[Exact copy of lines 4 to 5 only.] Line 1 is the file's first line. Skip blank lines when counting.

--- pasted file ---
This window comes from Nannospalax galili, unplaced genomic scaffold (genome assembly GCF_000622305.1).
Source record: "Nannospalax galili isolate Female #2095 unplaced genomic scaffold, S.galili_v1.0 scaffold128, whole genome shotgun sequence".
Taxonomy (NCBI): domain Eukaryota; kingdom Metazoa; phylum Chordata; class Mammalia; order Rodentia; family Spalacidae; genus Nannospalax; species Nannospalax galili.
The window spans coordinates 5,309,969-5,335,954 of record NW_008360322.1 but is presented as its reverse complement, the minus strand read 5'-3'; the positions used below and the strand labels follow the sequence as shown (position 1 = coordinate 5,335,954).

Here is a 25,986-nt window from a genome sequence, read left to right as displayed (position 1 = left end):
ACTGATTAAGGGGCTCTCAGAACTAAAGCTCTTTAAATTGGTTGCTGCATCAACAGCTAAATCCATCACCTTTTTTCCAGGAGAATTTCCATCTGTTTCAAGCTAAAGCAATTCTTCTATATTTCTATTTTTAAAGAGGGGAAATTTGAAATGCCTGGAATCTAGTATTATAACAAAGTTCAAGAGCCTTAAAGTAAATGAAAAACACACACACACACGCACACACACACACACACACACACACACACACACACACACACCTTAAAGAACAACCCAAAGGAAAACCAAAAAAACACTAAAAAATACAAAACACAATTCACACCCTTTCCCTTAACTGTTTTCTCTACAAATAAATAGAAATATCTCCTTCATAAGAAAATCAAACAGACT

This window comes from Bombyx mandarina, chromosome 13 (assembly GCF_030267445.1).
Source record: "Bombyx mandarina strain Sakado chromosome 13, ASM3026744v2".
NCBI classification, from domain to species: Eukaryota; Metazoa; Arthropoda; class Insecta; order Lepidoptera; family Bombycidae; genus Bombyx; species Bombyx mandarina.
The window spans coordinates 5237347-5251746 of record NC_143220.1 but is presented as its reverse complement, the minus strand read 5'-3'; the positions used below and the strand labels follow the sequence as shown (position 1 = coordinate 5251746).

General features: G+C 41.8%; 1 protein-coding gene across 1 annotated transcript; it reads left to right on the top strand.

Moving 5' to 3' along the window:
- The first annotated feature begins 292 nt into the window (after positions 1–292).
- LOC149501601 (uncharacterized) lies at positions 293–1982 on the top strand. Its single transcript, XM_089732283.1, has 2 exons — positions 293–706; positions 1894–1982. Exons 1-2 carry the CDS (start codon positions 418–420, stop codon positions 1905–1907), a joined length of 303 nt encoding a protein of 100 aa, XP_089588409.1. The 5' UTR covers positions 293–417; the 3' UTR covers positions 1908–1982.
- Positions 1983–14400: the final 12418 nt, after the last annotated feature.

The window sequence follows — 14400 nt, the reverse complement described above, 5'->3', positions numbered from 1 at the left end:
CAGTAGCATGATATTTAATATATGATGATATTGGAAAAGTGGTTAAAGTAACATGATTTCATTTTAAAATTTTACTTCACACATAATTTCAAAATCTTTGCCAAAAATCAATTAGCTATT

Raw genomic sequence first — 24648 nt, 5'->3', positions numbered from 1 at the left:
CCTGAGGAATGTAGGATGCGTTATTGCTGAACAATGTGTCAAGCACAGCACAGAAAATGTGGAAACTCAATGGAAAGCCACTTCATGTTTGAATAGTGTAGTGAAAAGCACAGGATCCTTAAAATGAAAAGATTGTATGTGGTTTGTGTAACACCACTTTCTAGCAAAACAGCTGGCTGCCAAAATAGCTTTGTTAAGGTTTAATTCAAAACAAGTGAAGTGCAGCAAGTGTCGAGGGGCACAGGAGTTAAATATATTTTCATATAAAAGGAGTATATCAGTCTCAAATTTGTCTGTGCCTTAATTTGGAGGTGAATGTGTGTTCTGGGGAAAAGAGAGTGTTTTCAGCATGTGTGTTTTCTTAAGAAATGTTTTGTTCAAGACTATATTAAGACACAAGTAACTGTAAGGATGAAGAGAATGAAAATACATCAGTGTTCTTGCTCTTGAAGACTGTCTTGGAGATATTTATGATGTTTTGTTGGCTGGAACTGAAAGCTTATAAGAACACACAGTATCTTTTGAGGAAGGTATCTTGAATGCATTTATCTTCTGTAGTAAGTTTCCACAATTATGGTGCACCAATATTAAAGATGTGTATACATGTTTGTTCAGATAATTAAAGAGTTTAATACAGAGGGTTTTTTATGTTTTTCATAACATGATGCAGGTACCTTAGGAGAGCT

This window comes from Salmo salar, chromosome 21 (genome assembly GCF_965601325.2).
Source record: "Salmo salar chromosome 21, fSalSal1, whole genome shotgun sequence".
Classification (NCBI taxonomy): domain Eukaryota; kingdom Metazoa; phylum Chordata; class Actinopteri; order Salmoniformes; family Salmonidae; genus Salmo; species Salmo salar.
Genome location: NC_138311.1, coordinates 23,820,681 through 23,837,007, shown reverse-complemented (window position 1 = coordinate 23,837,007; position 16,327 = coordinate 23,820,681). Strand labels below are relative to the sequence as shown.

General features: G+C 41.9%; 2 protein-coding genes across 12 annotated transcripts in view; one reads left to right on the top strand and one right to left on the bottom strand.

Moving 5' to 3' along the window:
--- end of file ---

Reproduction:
The window spans coordinates 5,309,969-5,335,954 of record NW_008360322.1 but is presented as its reverse complement, the minus strand read 5'-3'; the positions used below and the strand labels follow the sequence as shown (position 1 = coordinate 5,335,954).

Here is a 25,986-nt window from a genome sequence, read left to right as displayed (position 1 = left end):